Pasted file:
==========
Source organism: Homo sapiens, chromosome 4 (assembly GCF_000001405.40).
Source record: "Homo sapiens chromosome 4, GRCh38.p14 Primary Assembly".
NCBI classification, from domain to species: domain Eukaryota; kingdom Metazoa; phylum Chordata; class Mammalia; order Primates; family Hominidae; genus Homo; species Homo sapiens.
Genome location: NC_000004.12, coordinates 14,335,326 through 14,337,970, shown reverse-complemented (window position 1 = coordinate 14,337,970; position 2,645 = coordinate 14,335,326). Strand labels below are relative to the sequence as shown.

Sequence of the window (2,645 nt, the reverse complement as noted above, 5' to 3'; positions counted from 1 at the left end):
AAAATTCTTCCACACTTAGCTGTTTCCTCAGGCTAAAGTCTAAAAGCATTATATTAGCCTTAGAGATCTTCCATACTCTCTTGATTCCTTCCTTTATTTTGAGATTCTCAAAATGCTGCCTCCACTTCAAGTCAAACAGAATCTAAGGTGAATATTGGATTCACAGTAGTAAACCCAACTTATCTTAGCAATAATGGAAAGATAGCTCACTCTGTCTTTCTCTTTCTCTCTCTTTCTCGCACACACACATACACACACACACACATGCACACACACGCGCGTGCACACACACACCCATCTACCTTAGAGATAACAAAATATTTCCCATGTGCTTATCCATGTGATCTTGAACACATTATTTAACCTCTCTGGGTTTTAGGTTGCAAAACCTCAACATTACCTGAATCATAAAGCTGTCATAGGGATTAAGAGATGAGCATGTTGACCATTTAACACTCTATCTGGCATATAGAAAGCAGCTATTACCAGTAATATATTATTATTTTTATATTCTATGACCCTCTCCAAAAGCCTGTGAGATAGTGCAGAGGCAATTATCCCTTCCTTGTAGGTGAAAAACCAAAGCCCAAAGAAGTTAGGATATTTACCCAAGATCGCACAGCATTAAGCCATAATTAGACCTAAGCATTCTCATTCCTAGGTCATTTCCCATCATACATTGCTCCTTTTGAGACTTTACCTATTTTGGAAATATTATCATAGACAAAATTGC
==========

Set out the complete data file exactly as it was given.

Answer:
Source organism: Homo sapiens, chromosome 4 (assembly GCF_000001405.40).
Source record: "Homo sapiens chromosome 4, GRCh38.p14 Primary Assembly".
NCBI classification, from domain to species: domain Eukaryota; kingdom Metazoa; phylum Chordata; class Mammalia; order Primates; family Hominidae; genus Homo; species Homo sapiens.
Genome location: NC_000004.12, coordinates 14,335,326 through 14,337,970, shown reverse-complemented (window position 1 = coordinate 14,337,970; position 2,645 = coordinate 14,335,326). Strand labels below are relative to the sequence as shown.

Sequence of the window (2,645 nt, the reverse complement as noted above, 5' to 3'; positions counted from 1 at the left end):
AAAATTCTTCCACACTTAGCTGTTTCCTCAGGCTAAAGTCTAAAAGCATTATATTAGCCTTAGAGATCTTCCATACTCTCTTGATTCCTTCCTTTATTTTGAGATTCTCAAAATGCTGCCTCCACTTCAAGTCAAACAGAATCTAAGGTGAATATTGGATTCACAGTAGTAAACCCAACTTATCTTAGCAATAATGGAAAGATAGCTCACTCTGTCTTTCTCTTTCTCTCTCTTTCTCGCACACACACATACACACACACACACATGCACACACACGCGCGTGCACACACACACCCATCTACCTTAGAGATAACAAAATATTTCCCATGTGCTTATCCATGTGATCTTGAACACATTATTTAACCTCTCTGGGTTTTAGGTTGCAAAACCTCAACATTACCTGAATCATAAAGCTGTCATAGGGATTAAGAGATGAGCATGTTGACCATTTAACACTCTATCTGGCATATAGAAAGCAGCTATTACCAGTAATATATTATTATTTTTATATTCTATGACCCTCTCCAAAAGCCTGTGAGATAGTGCAGAGGCAATTATCCCTTCCTTGTAGGTGAAAAACCAAAGCCCAAAGAAGTTAGGATATTTACCCAAGATCGCACAGCATTAAGCCATAATTAGACCTAAGCATTCTCATTCCTAGGTCATTTCCCATCATACATTGCTCCTTTTGAGACTTTACCTATTTTGGAAATATTATCATAGACAAAATTGC